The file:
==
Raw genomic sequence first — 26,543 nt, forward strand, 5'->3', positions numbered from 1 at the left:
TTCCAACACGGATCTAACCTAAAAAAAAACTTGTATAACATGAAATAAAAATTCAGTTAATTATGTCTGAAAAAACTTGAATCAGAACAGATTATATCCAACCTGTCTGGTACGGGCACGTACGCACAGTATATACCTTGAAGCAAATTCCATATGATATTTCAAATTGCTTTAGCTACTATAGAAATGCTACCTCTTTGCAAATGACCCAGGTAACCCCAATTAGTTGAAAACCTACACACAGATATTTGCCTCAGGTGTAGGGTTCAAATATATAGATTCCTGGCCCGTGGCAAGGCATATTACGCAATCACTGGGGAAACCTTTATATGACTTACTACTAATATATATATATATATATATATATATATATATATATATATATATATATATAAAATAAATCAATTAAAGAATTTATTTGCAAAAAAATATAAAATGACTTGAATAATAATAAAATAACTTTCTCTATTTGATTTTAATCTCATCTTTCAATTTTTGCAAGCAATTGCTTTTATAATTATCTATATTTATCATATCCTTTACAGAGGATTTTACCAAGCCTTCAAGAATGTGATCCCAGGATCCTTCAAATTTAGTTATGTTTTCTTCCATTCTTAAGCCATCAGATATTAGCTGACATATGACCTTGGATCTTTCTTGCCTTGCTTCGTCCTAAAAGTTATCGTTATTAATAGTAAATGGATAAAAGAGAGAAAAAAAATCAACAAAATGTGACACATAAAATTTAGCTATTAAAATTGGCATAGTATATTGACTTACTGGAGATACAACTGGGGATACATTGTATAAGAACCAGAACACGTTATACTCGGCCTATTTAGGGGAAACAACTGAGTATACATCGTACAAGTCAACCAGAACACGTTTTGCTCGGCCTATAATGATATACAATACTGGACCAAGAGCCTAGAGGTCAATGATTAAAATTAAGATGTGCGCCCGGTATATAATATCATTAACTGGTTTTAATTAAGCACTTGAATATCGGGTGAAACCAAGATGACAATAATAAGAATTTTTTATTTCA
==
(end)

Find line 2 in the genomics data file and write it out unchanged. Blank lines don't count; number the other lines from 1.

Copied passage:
TTCCAACACGGATCTAACCTAAAAAAAAACTTGTATAACATGAAATAAAAATTCAGTTAATTATGTCTGAAAAAACTTGAATCAGAACAGATTATATCCAACCTGTCTGGTACGGGCACGTACGCACAGTATATACCTTGAAGCAAATTCCATATGATATTTCAAATTGCTTTAGCTACTATAGAAATGCTACCTCTTTGCAAATGACCCAGGTAACCCCAATTAGTTGAAAACCTACACACAGATATTTGCCTCAGGTGTAGGGTTCAAATATATAGATTCCTGGCCCGTGGCAAGGCATATTACGCAATCACTGGGGAAACCTTTATATGACTTACTACTAATATATATATATATATATATATATATATATATATATATATATATATATATAAAATAAATCAATTAAAGAATTTATTTGCAAAAAAATATAAAATGACTTGAATAATAATAAAATAACTTTCTCTATTTGATTTTAATCTCATCTTTCAATTTTTGCAAGCAATTGCTTTTATAATTATCTATATTTATCATATCCTTTACAGAGGATTTTACCAAGCCTTCAAGAATGTGATCCCAGGATCCTTCAAATTTAGTTATGTTTTCTTCCATTCTTAAGCCATCAGATATTAGCTGACATATGACCTTGGATCTTTCTTGCCTTGCTTCGTCCTAAAAGTTATCGTTATTAATAGTAAATGGATAAAAGAGAGAAAAAAAATCAACAAAATGTGACACATAAAATTTAGCTATTAAAATTGGCATAGTATATTGACTTACTGGAGATACAACTGGGGATACATTGTATAAGAACCAGAACACGTTATACTCGGCCTATTTAGGGGAAACAACTGAGTATACATCGTACAAGTCAACCAGAACACGTTTTGCTCGGCCTATAATGATATACAATACTGGACCAAGAGCCTAGAGGTCAATGATTAAAATTAAGATGTGCGCCCGGTATATAATATCATTAACTGGTTTTAATTAAGCACTTGAATATCGGGTGAAACCAAGATGACAATAATAAGAATTTTTTATTTCA